Los Angeles County prosecutors have dropped their case against a Miramonte Elementary School teacher who became embroiled in a child-abuse scandal that rocked the Los Angeles school district and resulted in the costliest settlements in the system's history.
The trial of Martin Springer was set to begin Wednesday morning, but his accuser, a 12-year-old girl who alleged that he had touched her leg several times, decided not to testify, officials said.
"She's not saying these things didn't happen," Deputy Dist. Atty. Alison Meyers said. "She's just saying she doesn't want to come to court. She feels very traumatized by the process."
L.A. Unified School District officials said they would not reverse their decision to fire Springer, who is fighting his dismissal. Nor do they regret paying nearly $3 million to settle six civil claims in which the veteran teacher was accused of abuse, they said.
Springer, 51, was a secondary figure in the crisis. More central was third-grade teacher Mark Berndt, who eventually pleaded no contest to 23 counts of committing lewd acts and was sentenced to 25 years in prison.
The case attracted international attention for its lurid details and spurred dozens of lawsuits. Police said Berndt conducted classroom games in which he fed students cookies topped with semen, among other alleged misconduct.
Springer, who taught at the school for more than two decades, came to the attention of authorities as they questioned students. He was arrested four days after Berndt in early 2012 and charged with three felony counts of committing lewd acts.
The arrest amplified the furor around the campus. District officials replaced all 85 teachers at Miramonte, located in Florence-Firestone southeast of downtown, for months in an effort to restore public confidence.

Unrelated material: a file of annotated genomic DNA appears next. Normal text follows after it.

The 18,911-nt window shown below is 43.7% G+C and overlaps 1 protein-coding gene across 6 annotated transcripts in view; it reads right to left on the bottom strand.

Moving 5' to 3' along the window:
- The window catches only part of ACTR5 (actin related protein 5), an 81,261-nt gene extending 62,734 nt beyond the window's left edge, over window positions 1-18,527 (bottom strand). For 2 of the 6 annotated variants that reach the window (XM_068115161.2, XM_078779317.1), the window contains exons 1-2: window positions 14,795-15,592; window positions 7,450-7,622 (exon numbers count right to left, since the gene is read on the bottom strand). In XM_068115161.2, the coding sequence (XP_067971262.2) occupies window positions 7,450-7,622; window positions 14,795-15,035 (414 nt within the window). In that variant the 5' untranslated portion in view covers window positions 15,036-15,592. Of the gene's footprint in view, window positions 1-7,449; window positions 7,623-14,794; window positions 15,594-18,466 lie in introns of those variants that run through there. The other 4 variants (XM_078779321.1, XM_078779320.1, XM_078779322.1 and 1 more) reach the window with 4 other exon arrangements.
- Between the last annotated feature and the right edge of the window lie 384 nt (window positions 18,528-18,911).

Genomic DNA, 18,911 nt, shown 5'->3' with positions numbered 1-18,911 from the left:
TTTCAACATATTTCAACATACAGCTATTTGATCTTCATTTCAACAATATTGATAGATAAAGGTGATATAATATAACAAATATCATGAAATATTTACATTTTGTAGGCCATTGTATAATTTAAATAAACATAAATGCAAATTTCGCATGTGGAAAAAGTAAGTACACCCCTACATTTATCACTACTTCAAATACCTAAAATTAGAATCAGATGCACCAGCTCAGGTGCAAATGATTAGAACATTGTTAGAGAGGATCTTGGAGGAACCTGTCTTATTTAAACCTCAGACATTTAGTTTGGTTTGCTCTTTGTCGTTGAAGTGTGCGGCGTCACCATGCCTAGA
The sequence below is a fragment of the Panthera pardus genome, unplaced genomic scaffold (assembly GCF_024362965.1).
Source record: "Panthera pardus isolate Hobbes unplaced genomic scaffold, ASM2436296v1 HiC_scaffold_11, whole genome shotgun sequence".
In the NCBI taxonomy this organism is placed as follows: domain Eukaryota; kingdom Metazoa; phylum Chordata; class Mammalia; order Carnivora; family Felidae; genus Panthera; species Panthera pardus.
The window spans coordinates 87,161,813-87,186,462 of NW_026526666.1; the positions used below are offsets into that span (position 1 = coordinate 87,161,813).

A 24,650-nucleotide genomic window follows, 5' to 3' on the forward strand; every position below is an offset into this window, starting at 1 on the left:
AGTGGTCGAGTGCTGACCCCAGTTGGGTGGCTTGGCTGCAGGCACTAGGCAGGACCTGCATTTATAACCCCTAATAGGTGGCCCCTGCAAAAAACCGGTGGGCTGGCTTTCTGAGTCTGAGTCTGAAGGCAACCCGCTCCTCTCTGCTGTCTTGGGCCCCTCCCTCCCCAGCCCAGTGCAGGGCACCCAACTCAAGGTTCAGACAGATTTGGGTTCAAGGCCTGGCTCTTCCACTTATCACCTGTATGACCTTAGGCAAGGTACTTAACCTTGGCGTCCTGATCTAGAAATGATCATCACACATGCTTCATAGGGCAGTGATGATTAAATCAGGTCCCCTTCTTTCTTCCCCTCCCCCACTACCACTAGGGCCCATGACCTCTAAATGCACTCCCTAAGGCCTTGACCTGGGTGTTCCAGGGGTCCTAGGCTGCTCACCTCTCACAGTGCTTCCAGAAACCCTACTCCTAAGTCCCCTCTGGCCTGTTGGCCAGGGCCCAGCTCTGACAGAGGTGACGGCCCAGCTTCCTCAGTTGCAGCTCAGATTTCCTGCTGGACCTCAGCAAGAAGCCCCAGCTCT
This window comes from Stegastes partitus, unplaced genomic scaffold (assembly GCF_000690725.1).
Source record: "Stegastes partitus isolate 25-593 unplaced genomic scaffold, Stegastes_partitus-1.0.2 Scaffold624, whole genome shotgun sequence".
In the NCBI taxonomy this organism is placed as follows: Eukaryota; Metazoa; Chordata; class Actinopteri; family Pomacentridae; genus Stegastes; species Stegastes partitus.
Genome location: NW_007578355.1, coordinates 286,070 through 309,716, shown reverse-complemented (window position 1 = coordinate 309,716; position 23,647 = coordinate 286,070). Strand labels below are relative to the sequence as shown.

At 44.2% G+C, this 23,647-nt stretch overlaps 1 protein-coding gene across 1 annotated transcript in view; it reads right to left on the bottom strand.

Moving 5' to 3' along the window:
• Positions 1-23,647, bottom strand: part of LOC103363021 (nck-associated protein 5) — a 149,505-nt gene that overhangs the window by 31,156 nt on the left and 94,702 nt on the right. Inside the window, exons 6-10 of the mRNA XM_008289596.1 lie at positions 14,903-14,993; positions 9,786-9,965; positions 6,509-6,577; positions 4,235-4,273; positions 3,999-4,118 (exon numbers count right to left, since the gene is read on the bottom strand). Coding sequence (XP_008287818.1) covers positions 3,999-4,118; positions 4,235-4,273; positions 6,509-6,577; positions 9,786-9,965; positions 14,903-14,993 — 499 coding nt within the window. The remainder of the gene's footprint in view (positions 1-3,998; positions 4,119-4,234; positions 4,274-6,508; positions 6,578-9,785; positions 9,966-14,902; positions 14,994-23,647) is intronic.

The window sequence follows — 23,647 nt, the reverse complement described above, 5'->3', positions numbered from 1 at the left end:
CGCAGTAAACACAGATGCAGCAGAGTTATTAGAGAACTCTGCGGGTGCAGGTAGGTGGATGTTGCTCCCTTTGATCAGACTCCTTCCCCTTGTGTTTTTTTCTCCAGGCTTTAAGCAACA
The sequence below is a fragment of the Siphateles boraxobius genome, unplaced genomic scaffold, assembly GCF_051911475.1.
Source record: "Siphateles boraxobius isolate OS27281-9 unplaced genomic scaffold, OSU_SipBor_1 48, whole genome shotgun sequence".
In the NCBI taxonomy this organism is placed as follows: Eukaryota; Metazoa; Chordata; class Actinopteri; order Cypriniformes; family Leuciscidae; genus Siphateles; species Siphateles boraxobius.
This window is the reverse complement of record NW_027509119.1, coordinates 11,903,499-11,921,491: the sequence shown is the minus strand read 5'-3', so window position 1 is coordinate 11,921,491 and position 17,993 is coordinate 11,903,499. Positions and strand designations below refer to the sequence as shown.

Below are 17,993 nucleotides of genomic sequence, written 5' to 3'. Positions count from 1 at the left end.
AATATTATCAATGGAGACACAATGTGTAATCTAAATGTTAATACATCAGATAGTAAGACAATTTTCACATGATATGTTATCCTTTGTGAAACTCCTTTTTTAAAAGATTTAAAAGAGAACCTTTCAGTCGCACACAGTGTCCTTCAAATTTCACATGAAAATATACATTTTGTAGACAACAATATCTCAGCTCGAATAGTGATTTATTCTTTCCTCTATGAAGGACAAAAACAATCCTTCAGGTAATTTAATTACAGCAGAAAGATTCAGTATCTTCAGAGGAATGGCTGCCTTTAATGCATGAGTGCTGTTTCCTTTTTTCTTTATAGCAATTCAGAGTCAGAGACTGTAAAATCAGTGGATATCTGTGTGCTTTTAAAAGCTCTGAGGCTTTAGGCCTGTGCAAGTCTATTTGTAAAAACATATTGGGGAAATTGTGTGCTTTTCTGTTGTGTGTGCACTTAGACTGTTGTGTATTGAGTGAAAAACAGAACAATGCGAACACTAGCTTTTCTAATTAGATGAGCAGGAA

Legal experts said the criminal case against Springer was weak from the start.
The sole accuser alleged that when she was in third grade, she frequently approached Springer with questions while volunteering in his classroom during recess. He would crouch in front of her and place his hand on the back of her leg for several seconds, she said at the 2012 preliminary hearing.
Because the alleged touching was not overtly sexual, prosecutors were faced with the difficulty of proving that Springer had a sexual intent.
Last summer, they filed three misdemeanor charges of child annoyance — which covers any sexually motivated conduct — to give jurors an alternative to the felonies.
Investigators had interviewed 102 children about Springer but could not find evidence to support additional charges, authorities said. When the girl backed out, prosecutors had little choice but to drop their case.
"This is the danger of going with just one witness," said Laurie Levenson, a professor at Loyola Law School. "Especially a young witness. It's a lot of pressure on one person."
L.A. Unified Supt. John Deasy said nothing has changed from the perspective of the nation's second-largest school system. "The dismissal case will continue," he said.
In May, a state oversight panel is scheduled to hear Springer's appeal of his dismissal.
A representative of the California Commission on Teacher Credentialing said the suspension of his teaching credential would be lifted because the charges have been dismissed. If the firing is upheld, the commission can consider whether to revoke Springer's teaching credential.
"I'm hopeful that the word will get out that he is not how he has been painted by the district and the media," said Daniel Kolodziej, who is representing Springer in his dismissal case.
But Springer's troubles are far from over.
In the wake of his arrest, 13 people filed civil claims against L.A. Unified alleging that Springer abused them.